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Re: [ARSCLIST] Wired: One Giant Screwup for Mankind
I think that putting together a one off machine with a phase locked
loop would be pretty straight forward - but rather then even worry
about that - I would just pull the data off and do a "virtual" tbc of
it in software. IF there is some sort of control track pulse it would
be very simple, correction of timing error in software would be
pretty straight forward to interpolate. In the article (and others)
there is this persistent discussion of them "fading away"... this it
unlikely - IF they can find the tapes - it is likely that they were
reasonably high coercivity so the RF carrier may be a bit weaker -
but probably still more then good enough to read - particularly
considering some of the head technology that exists these days.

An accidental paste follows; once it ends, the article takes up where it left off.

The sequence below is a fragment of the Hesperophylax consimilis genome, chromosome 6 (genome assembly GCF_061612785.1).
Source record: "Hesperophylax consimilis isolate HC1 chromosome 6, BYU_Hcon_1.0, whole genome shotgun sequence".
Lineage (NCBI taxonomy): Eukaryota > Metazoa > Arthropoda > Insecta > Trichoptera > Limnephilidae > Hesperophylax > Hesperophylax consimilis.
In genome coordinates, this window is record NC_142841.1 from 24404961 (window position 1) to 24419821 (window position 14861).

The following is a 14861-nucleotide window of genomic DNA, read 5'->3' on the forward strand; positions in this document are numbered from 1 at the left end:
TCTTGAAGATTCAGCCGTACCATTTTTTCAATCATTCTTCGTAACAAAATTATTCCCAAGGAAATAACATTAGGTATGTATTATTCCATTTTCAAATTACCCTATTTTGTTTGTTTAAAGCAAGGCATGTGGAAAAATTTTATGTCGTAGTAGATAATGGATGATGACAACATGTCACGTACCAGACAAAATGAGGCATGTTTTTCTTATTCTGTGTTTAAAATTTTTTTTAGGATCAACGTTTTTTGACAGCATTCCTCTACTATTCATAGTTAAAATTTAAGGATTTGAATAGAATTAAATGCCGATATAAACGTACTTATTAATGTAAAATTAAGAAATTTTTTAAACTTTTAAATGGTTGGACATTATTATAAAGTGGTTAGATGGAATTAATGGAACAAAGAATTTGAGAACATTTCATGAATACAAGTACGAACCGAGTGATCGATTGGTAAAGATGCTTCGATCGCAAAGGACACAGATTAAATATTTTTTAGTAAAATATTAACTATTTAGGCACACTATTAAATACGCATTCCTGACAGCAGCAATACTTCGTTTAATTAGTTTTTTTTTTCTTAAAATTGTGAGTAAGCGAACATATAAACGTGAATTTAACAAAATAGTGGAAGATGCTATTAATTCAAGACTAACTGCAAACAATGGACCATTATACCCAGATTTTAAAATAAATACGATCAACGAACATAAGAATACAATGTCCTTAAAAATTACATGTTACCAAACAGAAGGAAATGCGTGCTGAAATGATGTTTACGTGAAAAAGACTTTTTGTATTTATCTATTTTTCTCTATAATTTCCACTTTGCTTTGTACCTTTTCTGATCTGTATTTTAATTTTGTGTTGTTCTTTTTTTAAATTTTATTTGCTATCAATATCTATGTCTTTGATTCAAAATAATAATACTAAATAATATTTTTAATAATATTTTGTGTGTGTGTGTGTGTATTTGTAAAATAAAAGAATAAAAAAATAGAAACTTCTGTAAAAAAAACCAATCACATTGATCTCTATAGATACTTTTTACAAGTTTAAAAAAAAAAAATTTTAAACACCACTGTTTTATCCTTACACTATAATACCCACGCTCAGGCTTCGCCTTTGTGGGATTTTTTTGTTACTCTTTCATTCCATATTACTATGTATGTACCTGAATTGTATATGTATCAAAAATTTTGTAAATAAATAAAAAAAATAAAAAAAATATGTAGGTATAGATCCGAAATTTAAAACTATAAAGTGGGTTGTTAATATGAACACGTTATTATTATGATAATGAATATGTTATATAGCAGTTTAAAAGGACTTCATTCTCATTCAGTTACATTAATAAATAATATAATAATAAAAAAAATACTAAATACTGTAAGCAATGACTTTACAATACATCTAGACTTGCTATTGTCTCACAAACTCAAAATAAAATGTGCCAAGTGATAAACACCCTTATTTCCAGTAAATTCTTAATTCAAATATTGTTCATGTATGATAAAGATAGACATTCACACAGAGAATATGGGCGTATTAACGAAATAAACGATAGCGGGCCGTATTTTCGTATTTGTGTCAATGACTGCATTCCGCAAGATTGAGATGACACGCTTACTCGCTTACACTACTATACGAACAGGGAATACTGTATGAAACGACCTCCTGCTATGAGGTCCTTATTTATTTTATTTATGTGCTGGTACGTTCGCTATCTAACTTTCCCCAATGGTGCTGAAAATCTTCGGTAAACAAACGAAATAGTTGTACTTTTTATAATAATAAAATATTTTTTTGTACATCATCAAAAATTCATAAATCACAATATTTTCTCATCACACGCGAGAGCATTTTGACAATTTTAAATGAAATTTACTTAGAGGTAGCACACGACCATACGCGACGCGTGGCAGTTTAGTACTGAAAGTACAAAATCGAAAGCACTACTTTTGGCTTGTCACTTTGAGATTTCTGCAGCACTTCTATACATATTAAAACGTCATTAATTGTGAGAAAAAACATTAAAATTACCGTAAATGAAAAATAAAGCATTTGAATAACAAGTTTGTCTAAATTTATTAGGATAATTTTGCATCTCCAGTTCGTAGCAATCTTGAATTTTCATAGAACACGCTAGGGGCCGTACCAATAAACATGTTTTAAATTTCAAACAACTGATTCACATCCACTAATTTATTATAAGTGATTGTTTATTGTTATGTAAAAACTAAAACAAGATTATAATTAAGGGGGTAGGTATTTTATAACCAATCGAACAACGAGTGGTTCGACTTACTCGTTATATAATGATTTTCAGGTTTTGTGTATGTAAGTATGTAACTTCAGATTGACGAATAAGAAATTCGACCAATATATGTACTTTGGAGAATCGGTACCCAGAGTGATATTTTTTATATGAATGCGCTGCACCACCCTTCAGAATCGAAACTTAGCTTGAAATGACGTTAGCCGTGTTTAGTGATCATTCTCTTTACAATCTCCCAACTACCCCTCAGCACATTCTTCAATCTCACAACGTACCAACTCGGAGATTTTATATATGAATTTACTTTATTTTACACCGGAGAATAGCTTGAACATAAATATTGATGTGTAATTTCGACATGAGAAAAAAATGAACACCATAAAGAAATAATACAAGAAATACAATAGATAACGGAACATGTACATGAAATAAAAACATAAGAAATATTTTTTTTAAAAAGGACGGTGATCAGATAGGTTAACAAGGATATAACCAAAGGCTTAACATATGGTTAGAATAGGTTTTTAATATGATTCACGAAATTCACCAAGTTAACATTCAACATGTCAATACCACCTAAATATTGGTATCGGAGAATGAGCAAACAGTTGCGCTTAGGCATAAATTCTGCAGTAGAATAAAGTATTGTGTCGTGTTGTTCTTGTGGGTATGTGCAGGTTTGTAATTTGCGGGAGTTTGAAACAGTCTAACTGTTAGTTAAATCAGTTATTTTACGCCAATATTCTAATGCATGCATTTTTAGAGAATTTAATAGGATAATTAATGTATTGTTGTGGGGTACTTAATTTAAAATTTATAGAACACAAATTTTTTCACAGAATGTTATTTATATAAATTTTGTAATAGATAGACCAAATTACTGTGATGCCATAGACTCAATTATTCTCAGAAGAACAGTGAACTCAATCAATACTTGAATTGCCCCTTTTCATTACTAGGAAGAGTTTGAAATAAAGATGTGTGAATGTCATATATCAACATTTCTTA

Probably not a small project - - but this is a very "do-able"
one....... of course finding tapes is a pre-requisite. What surprises
me - is the general surprise that they were "lost" in the first
place. This is a recurring theme for decades now - and I fear it will
be repeated for many more....
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On Jan 10, 2007, at 11:17 AM, Richard L. Hess wrote:
Wired Magazine has written about the lost Apollo 11 tapes -- again.
Still not found.
This is a good summary, though the last several paragraphs repeat
at the end.
This would most likely be an Ampex instrumentation recorder.
It would take some work, and the timebase would be less stable, but
these tapes could probably be played on a cobbled-together system
using an audio recorder. The timebase stability of the Ampex
instrumentation recorders was better since the heads were right at
the capstan (which was grooved).
Richard L. Hess email: richard@xxxxxxxxxxxxxxx
Aurora, Ontario, Canada (905) 713 6733 1-877-TAPE-FIX
Detailed contact information: http://www.richardhess.com/tape/
Quality tape transfers -- even from hard-to-play tapes.